People. Policy. Place. Seminar Series 2019 – Robyn Williams
Connecting the conceptual and practical dots – preparation of health professionals to work effectively and safely in Indigenous primary health care settings
The establishment and contribution of a consistent, culturally safe and effective workplace is seen as crucial to enabling equity and access to health care and improving health outcomes. The inquiry at the centre of this PhD thesis is what kind of preparation to health professionals need to work effectively in Indigenous primary health care contexts. The research question was explored with twenty-two participants using in-depth interviews. Participants were health professionals (nurses, doctors, and allied health professionals who are (or have been) working in Indigenous urban, rural and remote locations.
A constructivist grounded theory approach was used. This involved in-depth interviews, follow up conversations, and Charmaz’s grounded theory method to analyse the interview data, thereby building a theory.
Four major themes emerged from the data and came together to form a theory of ongoing preparation. Namely, that preparation for practice never really ends. It is ongoing, cyclical, and affected or influenced by a number of intrinsic and extrinsic factors.
It is intended that in the long term, the research will contribute to education and practice about how health professionals can work more effectively using a cultural safety model; ultimately contributing to better health outcomes for Indigenous peoples.
Robyn Williams has nursing and education qualifications and has nearly forty years of experience of working with Indigenous peoples, primarily in the NT but also all over Australia.
Robyn is the course coordinator of the Bachelor of Health Science at Charles Darwin University where she also teaches into the Bachelor of Nursing, and Midwifery (Indigenous health, cultural safety, and rural and remote health). In 2017 she was part of a CATSINaM working group for the adaption of the National Aboriginal and Torres Strait Islander Health Curriculum Framework; and is working with IAHA on a Career Pathways project and a Cultural Responsiveness workshop package. She has worked closely with the Chronic Conditions and Remote Health programs, NT Department of Health, and has facilitated effective communication and health literacy workshops Stage 1 for an NT Department of Health project. She is also contributing to a cultural safety project run by Danila Dilba Aboriginal Medical Service and co-editing a textbook on cultural safety and diversity in health care.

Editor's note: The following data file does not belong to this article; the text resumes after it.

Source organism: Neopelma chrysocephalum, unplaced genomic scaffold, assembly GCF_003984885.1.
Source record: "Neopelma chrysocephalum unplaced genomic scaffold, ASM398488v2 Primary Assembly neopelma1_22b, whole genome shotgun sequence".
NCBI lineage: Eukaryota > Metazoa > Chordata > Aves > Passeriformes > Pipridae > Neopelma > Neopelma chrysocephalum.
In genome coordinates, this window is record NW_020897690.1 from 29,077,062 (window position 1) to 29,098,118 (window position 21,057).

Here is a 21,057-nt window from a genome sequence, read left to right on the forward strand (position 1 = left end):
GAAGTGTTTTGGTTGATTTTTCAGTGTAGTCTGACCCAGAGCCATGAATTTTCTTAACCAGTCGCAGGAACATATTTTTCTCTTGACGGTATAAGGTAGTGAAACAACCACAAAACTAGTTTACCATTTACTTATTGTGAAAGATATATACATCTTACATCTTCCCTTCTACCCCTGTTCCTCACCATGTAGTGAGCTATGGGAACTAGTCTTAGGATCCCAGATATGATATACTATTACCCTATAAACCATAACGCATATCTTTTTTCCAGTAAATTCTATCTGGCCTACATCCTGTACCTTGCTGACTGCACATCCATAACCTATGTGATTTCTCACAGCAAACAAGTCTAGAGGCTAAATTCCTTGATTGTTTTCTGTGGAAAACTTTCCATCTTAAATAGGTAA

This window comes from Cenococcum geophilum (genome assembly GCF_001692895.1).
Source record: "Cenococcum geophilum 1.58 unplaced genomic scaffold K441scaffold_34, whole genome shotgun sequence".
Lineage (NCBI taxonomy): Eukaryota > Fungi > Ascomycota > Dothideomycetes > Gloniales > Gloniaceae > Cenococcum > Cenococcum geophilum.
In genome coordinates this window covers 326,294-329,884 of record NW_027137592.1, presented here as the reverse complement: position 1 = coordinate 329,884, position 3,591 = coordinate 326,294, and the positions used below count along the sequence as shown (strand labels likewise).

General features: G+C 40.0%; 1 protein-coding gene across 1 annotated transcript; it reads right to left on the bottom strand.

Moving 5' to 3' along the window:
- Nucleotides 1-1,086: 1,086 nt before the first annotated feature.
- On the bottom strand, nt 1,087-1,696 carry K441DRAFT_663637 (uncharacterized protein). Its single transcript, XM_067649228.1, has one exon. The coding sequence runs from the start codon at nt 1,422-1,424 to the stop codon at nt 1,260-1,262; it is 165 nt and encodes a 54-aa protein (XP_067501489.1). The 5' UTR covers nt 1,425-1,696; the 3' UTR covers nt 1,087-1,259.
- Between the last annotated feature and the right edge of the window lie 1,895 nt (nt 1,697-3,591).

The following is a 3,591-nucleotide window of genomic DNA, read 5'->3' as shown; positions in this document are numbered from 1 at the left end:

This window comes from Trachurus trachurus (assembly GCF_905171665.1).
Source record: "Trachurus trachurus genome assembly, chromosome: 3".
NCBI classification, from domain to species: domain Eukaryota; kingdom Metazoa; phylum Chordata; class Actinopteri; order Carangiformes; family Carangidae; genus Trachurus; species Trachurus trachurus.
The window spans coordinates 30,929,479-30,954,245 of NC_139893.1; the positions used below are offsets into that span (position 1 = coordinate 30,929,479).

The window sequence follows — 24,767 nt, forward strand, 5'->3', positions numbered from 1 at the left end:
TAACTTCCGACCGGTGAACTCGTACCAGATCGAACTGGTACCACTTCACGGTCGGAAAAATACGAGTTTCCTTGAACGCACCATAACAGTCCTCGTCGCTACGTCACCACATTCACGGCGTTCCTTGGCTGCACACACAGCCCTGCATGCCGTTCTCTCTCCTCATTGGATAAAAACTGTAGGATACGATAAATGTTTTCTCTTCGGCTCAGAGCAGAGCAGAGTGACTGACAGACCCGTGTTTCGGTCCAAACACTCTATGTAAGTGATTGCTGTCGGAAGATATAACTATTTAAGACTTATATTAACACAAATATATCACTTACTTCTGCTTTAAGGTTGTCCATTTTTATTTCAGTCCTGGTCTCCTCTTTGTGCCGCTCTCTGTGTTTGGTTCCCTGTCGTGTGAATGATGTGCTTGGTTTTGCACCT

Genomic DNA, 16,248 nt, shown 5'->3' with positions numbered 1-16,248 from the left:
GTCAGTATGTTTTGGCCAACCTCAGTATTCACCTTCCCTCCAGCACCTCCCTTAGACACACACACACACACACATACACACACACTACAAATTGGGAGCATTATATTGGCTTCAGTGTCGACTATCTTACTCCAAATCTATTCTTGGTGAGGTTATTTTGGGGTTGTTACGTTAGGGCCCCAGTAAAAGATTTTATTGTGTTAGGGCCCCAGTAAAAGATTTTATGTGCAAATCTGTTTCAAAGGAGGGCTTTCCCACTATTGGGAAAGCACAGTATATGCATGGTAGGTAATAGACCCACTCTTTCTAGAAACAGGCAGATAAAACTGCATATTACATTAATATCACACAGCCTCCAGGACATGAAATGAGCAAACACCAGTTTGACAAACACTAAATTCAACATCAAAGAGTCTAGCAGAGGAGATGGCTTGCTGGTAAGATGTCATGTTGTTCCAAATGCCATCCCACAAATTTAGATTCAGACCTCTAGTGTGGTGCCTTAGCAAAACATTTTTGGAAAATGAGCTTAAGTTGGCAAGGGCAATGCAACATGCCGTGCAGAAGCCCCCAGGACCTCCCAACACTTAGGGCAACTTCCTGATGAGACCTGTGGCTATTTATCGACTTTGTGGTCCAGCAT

Robyn in currently writing up her PhD thesis on exploring preparation for health professionals to be culturally safe and effective practitioners in Indigenous primary health care settings.
When: Thursday, 16 May 2019 @ 10:30am – 11:30am
Where: Northern Institute, Yellow Building 1, Level 2, Room 48 (Savannah Room – MAP)
RSVP: by Wednesday, 15 May 2019 via Outlook or email@example.com
Northern Institute manage a ‘People Policy Place’ (PPP) Seminar Series that has been running successfully since the launch of the Northern Institute in 2010. These seminars are attended by academic staff, university students, NT & local government and non-government organisations, local businesses, Indigenous and industry representatives, and interested members of public.
Our PPP seminars are held in our large meeting room (Savanna Room Yellow 1.2.48) at Northern Institute, CDU Casuarina campus and are generally 30-45mins long followed by a Q&A session with the audience. The seminars can be viewed live via Cisco WebEx if you are unable to attend in person. Seminars are also video recorded and uploaded to our Vimeo channel.